|01-07-2013 01:10 PM|
|SergioCanello||It is normal that nails grow when the dog lives indoor. You have to consider that also with the nail growth there is a blood vessel growth. You can cut a little shorter every nail and with cotton press for some minutes to stop the blood. In this way you can limit the growth of blood vessels and keep nails short.|
|01-02-2013 05:16 PM|
Seems so young to have SLO.
It'll get worse before it gets better. Poor pup!
|01-02-2013 05:05 PM|
Jax, that's it!
This is what was sent out by the director...there is an online yahoo group for support and probaby advice...you might want to check them out! The dog's only symptoms in this case was constant nail splitting and they tried all the usual fish oil treatments, etc.
Symmetrical Lupoid Onychodystrophy
SLO is an autoimmune disease of dogs which can cause severe claw problems in otherwise apparently healthy dogs. It is characterised by the loss of claws from more than one paw - eventually all claws may be lost. Other symptoms may include: receding quicks, secondary infection (often with a strong smell), claw splitting (usually down the back of the claw), pain, distorted/twisted claws and lameness.
A firm diagnosis can only be reached by the biopsy of a claw, dewclaws usually being used for this. In the absence of an available dewclaw it is necessary to amputate a toe at its bottom joint in order to do the biopsy. In many cases, this is considered an extreme step to take, and is not strictly necessary. If the dog is showing signs of SLO, treatment using the latest protocols can be started - if they work, it largely confirms the diagnosis, even without the biopsy.
Modern treatments include the use of essential fatty acid (EFA) supplements, antibiotic treatment with tetracycline and niacinamide (nicotinamide). Removal of claws as they become loose can help to alleviate pain, but generally isn't necessary. Although there are few studies to scientifically confirm the results, the treatment appears to be effective. Once the disease is in remission, supplementation may need to be continued for life to prevent relapse.
SLO can appear in all breeds, including crossbreeds and mixed-breeds, although some breeds seem to be more susceptible than others. It is not infectious or contagious - other dogs which come into contact with it cannot contract it. It appears to be spontaneous, and there is no evidence of an hereditary factor - because of the absence of studies and the small number of known cases though, there is little proof of this other than anecdotal evidence.
It is likely that it is a newly-recognised old condition, rather than a new disease. It is probably more common than it appears, because in many cases it is not diagnosed correctly. In response to the lack of information available, a number of owners of dogs with this condition have gathered on the Internet to share information and support, and to discuss management and treatment protocols.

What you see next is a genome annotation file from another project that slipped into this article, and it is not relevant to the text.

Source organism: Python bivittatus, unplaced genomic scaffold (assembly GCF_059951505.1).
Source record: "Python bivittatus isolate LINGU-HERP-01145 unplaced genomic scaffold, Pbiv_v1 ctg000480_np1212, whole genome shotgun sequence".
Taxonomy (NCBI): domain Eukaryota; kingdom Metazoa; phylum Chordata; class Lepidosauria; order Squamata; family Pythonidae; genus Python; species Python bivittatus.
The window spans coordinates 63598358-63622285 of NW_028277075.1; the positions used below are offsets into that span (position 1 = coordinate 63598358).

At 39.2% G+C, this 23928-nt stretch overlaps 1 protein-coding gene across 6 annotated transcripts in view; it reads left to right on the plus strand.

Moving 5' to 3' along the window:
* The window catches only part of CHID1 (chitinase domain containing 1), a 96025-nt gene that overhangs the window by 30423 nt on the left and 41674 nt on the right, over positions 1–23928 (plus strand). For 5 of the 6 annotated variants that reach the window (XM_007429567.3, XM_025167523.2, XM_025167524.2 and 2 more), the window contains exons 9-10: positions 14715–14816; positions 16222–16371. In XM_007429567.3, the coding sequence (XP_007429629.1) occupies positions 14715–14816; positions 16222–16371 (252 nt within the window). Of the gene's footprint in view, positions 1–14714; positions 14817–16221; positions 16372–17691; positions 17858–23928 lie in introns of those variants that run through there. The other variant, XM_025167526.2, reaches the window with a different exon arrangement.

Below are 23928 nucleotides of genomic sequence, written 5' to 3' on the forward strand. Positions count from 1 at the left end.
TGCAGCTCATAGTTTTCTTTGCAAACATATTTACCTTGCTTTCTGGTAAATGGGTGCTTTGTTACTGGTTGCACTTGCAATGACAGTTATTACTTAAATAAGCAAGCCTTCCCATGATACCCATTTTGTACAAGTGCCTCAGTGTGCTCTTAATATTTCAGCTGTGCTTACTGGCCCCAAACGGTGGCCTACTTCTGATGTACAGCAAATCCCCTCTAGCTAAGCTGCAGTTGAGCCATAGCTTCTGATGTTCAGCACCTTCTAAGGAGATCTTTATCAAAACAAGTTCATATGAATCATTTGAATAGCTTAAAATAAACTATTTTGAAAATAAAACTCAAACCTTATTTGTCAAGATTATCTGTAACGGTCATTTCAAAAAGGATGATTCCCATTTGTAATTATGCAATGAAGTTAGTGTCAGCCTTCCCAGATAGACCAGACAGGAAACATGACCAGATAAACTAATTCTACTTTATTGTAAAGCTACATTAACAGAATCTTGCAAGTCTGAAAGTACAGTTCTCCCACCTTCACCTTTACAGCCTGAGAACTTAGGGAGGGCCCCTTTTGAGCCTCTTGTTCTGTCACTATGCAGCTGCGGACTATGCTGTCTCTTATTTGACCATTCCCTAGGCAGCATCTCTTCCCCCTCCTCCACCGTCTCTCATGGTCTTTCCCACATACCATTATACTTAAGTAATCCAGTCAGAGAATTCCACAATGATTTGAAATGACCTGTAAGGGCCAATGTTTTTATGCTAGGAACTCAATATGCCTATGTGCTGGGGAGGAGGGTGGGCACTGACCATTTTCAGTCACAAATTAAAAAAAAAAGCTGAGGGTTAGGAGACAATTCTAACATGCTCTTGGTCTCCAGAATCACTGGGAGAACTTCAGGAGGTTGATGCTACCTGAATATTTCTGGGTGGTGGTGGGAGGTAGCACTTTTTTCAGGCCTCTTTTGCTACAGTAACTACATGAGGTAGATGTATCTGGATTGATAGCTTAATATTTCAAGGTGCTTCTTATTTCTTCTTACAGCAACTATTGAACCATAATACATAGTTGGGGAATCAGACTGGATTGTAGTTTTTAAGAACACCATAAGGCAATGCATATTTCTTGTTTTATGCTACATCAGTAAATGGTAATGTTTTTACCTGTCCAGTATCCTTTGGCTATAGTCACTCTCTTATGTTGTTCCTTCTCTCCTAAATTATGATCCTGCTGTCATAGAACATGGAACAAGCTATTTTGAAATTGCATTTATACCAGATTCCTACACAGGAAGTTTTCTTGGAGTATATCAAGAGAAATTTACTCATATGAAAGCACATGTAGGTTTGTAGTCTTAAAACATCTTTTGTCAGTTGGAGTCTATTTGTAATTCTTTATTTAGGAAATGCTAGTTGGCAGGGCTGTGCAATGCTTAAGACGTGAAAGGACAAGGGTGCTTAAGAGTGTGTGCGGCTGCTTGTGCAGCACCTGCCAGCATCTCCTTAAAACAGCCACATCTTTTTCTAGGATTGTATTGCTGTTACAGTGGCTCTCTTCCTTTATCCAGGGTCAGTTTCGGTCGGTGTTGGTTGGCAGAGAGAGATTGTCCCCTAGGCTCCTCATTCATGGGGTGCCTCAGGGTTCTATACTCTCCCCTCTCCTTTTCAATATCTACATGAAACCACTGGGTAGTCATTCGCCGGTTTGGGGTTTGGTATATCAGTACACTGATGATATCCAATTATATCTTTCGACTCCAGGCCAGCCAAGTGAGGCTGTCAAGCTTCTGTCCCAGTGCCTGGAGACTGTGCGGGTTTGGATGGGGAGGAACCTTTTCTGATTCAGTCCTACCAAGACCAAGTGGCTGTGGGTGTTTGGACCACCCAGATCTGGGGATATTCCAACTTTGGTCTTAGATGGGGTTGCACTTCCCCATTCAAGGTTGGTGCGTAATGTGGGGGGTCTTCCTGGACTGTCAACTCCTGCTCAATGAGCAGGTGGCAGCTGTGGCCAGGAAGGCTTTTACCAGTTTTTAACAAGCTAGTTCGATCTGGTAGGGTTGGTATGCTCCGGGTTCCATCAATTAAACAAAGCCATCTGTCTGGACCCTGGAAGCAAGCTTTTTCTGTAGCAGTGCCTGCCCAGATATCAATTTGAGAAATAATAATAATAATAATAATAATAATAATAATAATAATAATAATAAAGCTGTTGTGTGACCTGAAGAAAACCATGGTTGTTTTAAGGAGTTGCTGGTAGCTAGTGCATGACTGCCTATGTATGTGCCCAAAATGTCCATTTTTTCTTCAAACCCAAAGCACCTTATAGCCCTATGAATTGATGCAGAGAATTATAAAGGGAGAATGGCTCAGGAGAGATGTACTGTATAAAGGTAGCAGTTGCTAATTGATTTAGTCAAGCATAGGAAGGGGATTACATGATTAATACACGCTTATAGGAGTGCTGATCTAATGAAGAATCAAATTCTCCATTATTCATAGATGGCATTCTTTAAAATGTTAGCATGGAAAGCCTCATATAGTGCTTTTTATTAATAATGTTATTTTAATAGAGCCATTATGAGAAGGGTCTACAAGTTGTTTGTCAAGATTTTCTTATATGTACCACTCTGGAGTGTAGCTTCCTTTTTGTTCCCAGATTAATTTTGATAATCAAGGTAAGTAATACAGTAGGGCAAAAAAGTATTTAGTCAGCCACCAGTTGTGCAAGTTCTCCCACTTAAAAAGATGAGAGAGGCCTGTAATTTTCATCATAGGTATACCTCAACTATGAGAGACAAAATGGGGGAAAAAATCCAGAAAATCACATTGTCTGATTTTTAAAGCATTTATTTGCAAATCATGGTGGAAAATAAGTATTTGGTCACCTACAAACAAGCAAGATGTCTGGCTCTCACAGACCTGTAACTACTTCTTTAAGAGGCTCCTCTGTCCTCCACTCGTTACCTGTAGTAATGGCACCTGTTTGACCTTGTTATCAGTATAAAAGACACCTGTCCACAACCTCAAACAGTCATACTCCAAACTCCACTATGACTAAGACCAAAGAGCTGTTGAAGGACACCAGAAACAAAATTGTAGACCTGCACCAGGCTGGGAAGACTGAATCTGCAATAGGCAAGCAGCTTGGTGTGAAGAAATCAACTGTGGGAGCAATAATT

Owners of dogs with the condition, and anyone else who has an interest, can share support and information on the subject by joining the Canine Symmetrical Lupoid Onychodystrophy Mailing List, where they can discuss their problems with other owners, some of whom have been treating their dogs for many years.
To subscribe, go to http://groups.yahoo.com/group/SLOdogs/join.
Or send a blank email to SLOdogsemail@example.com
Or you can fill in the form below:
|01-02-2013 01:35 PM|
TomnJen I made an offer to a person who was contemplating getting a rescue that was in very bad shape. Never did hear from them, not even sure they adopted the animal (doubts).
So as a goodwill to help you with your dog , particularly since you have been put through an emotional wringer with battling parvo and some issues that will take a long time to resolve , I would like to extend an offer to you which is to provide you with a source of high omega 3, one from fish oil - dha / epa , and the other through camelina oil.
One is Sh-Emp (fish) and the other is Power of 3-EA's which has camelina oil, African Red Palm (compete profile vitamin E) and unrefined Rice bran oil . I'll also through in a Sunday Sundae .
There is no charge . This will assist in your recovery. Do see a vet -- you may want to spritz some Vetricyn around the nail bed to prevent bacterial infection.
|01-02-2013 01:27 PM|
It's an autoimmune disease
Grassmere Animal Hospital - SLO - Symmetrical Lupoid Onychodystrophy
|01-02-2013 01:13 PM|
|GSDElsa||A dog in one of the rescues I volunteer with just recently had a similar issue.....i can't remember the name of the condition, but it's rare.....this sounds like a similar thing.....ill try to remember to find out what it's called for you...|
|01-02-2013 12:58 PM|
|Mary Beth||Nails can break if they are too long. So it may not be related to the parvo. If the nails are short and still breaking, you may want to check with your vet. If the nails are long, they need to cut or grinded - but only a little at a time as the longer the nail, the longer the quick (the part that bleeds). Stypic powder or stypic pads will stop the bleeding.|
|01-02-2013 12:54 PM|
|Jax08||There is a condition where a dog's nails shed. From what I understand, it's very painful. I don't believe Parvo should have made her lose all her hair. I would call your vet and have her looked at. If nothing else, she may have some nutrient deficiencies that are causing this.|
|01-02-2013 12:49 PM|
Puppy's Toenails breaking off and bleeding
I have 2 sisters that are almost 4 months old. One of them (Maddie) had Parvo and we almost lost her. She was so bad she lost a lot of her hair and was down to 6 pounds. We thankfully got her through and her adult hair is growing back but her toenails are breaking off in half on the front and back paws. I just put her in her crate when she came in from outside because 3 of her toenails are bleeding on one foot. Has anyone ever heard of this happening?